Since the film is always being engaged by what is happening as there’s a brief scene where a guard takes a young woman to the bathroom as she had to cover her face by wearing a poster as he would also try to stop men from entering the bathroom. The camera is always at the center of everything where there’s a lot of long takes just so Panahi can capture the naturalness of the conversations that occur. While he would also employ a few stylized shots such as a girl describing what she had seen. Panahi, who is also the editor, goes for a methodical approach to the pacing while knowing when to capture a certain rhythm of the conversation through stylish cuts. Overall, Panahi creates a very extraordinary yet very entrancing film about a group of women just wanting to go to a football game.
Cinematographers Rami Agami and Mahmoud Kalari do great work with the naturalistic camera work to shoot the gorgeous daytime and evening-time exteriors outside of the stadium as well as wonderful look of the stadium inside for a small key scene in the film. Production designer Iraj Raminfar does nice work with the minimal set pieces created such as the barricade outside of the stadium as well as the van‘s interior. Sound work by Nezamoddin Kiaie is superb for the way the sound of the crowd is captured from outside of the stadium‘s walls to give insight into what the characters are hearing. Notably as there isn’t an actual music score heard in the film as everything heard is on location except for a song in the end of the film.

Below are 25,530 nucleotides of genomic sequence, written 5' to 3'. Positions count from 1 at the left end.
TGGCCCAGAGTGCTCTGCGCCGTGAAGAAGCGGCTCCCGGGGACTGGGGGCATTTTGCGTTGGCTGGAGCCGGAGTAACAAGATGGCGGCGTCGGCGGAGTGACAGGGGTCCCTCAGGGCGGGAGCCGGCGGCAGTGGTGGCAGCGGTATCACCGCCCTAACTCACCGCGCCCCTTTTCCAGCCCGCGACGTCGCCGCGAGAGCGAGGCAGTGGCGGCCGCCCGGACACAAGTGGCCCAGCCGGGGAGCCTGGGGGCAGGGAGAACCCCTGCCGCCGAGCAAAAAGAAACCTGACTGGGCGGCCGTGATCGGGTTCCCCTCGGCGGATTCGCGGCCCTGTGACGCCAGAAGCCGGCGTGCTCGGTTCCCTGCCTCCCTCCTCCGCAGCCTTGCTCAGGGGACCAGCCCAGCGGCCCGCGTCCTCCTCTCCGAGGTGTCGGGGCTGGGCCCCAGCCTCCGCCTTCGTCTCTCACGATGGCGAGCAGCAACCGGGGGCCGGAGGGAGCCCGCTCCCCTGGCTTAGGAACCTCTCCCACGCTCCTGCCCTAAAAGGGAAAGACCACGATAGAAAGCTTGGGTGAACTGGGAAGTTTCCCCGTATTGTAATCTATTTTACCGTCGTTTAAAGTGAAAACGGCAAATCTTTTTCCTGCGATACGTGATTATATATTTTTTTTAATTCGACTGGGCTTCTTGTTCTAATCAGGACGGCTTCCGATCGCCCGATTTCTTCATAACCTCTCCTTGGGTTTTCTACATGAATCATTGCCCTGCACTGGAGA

The film’s ensemble cast is definitely the film’s major highlight for the realistic yet charismatic performances that is presented for the film. In the role of the three guards, Safdar Samandar, Mohammad Kheir-abadi, and Masoud Kheymeh-kabood are excellent as these sympathetic guards just trying to do their jobs. Other small roles include Ali Baradi as a bus passenger early in the film who notices one of the girls as well as Reza Farhadi as the old man looking for his daughter. In the role of the six women portrayed in the film, there’s sensational performances from Mahnaz Zabihi as a young woman wearing a soldier uniform, Nazanin Sediq-zadeh as a girl looking for her uncle, Golnaz Farmani as the girl who later sports a tchador, Ayda Sadeqi as the football-fanatic girl who needed to go to the bathroom, Shayesteh Irani as the brash girl who smokes a cigarette, and Shima Mobarak-Shahi as the first girl presented in the film who tries to find a way to get into the stadium.
Offside is a marvelous and captivating film from Jafar Panahi. Featuring an outstanding ensemble cast and a very imaginative yet vibrant approach to the storytelling. It’s a film that is truly one-of-a-kind by taking a simple story and making it a whole lot more. Notably as it involves a chance to get into a very big event as it’s about a group of people wanting to support their home country as if they’re apart of something. In the end, Offside is a brilliant and hypnotic film from Jafar Panahi.
Jafar Panahi Films: (Kish) - (The Last Exam) - (The White Balloon) - (Ardekoul) - (The Mirror (1997 film)) - (The Circle (2000 film)) - (Crimson Gold) - (This is Not a Film)
© thevoid99 2012